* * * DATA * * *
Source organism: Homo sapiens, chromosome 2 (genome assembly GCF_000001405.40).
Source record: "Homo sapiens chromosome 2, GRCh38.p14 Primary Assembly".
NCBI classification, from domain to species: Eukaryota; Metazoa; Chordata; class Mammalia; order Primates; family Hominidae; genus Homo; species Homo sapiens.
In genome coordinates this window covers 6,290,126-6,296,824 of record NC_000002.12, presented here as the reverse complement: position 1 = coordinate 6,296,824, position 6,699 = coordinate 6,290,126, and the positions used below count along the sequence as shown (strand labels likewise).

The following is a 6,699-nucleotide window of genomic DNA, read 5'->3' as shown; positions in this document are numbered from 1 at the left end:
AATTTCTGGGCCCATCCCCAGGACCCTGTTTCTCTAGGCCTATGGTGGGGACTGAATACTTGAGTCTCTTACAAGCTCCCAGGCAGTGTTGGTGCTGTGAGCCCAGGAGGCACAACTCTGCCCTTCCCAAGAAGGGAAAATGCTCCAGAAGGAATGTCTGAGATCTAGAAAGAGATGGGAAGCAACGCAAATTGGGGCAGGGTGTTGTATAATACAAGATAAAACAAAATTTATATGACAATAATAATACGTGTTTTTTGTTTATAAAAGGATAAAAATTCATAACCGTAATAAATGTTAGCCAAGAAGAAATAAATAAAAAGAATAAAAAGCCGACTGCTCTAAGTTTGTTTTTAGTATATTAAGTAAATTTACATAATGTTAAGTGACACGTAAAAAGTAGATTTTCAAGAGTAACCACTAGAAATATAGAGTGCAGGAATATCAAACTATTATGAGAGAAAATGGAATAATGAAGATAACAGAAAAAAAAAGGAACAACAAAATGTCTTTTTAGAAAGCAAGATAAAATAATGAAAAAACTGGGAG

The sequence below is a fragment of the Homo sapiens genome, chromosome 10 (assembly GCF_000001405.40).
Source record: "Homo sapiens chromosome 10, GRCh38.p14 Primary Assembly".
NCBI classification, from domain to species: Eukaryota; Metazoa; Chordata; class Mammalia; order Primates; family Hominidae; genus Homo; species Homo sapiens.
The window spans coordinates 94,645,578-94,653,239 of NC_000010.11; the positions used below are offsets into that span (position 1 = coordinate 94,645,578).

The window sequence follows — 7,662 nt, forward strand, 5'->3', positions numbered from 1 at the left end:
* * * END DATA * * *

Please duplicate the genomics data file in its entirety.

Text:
Source organism: Homo sapiens, chromosome 2 (genome assembly GCF_000001405.40).
Source record: "Homo sapiens chromosome 2, GRCh38.p14 Primary Assembly".
NCBI classification, from domain to species: Eukaryota; Metazoa; Chordata; class Mammalia; order Primates; family Hominidae; genus Homo; species Homo sapiens.
In genome coordinates this window covers 6,290,126-6,296,824 of record NC_000002.12, presented here as the reverse complement: position 1 = coordinate 6,296,824, position 6,699 = coordinate 6,290,126, and the positions used below count along the sequence as shown (strand labels likewise).

The following is a 6,699-nucleotide window of genomic DNA, read 5'->3' as shown; positions in this document are numbered from 1 at the left end:
AATTTCTGGGCCCATCCCCAGGACCCTGTTTCTCTAGGCCTATGGTGGGGACTGAATACTTGAGTCTCTTACAAGCTCCCAGGCAGTGTTGGTGCTGTGAGCCCAGGAGGCACAACTCTGCCCTTCCCAAGAAGGGAAAATGCTCCAGAAGGAATGTCTGAGATCTAGAAAGAGATGGGAAGCAACGCAAATTGGGGCAGGGTGTTGTATAATACAAGATAAAACAAAATTTATATGACAATAATAATACGTGTTTTTTGTTTATAAAAGGATAAAAATTCATAACCGTAATAAATGTTAGCCAAGAAGAAATAAATAAAAAGAATAAAAAGCCGACTGCTCTAAGTTTGTTTTTAGTATATTAAGTAAATTTACATAATGTTAAGTGACACGTAAAAAGTAGATTTTCAAGAGTAACCACTAGAAATATAGAGTGCAGGAATATCAAACTATTATGAGAGAAAATGGAATAATGAAGATAACAGAAAAAAAAAGGAACAACAAAATGTCTTTTTAGAAAGCAAGATAAAATAATGAAAAAACTGGGAG

The sequence below is a fragment of the Homo sapiens genome, chromosome 10 (assembly GCF_000001405.40).
Source record: "Homo sapiens chromosome 10, GRCh38.p14 Primary Assembly".
NCBI classification, from domain to species: Eukaryota; Metazoa; Chordata; class Mammalia; order Primates; family Hominidae; genus Homo; species Homo sapiens.
The window spans coordinates 94,645,578-94,653,239 of NC_000010.11; the positions used below are offsets into that span (position 1 = coordinate 94,645,578).

The window sequence follows — 7,662 nt, forward strand, 5'->3', positions numbered from 1 at the left end: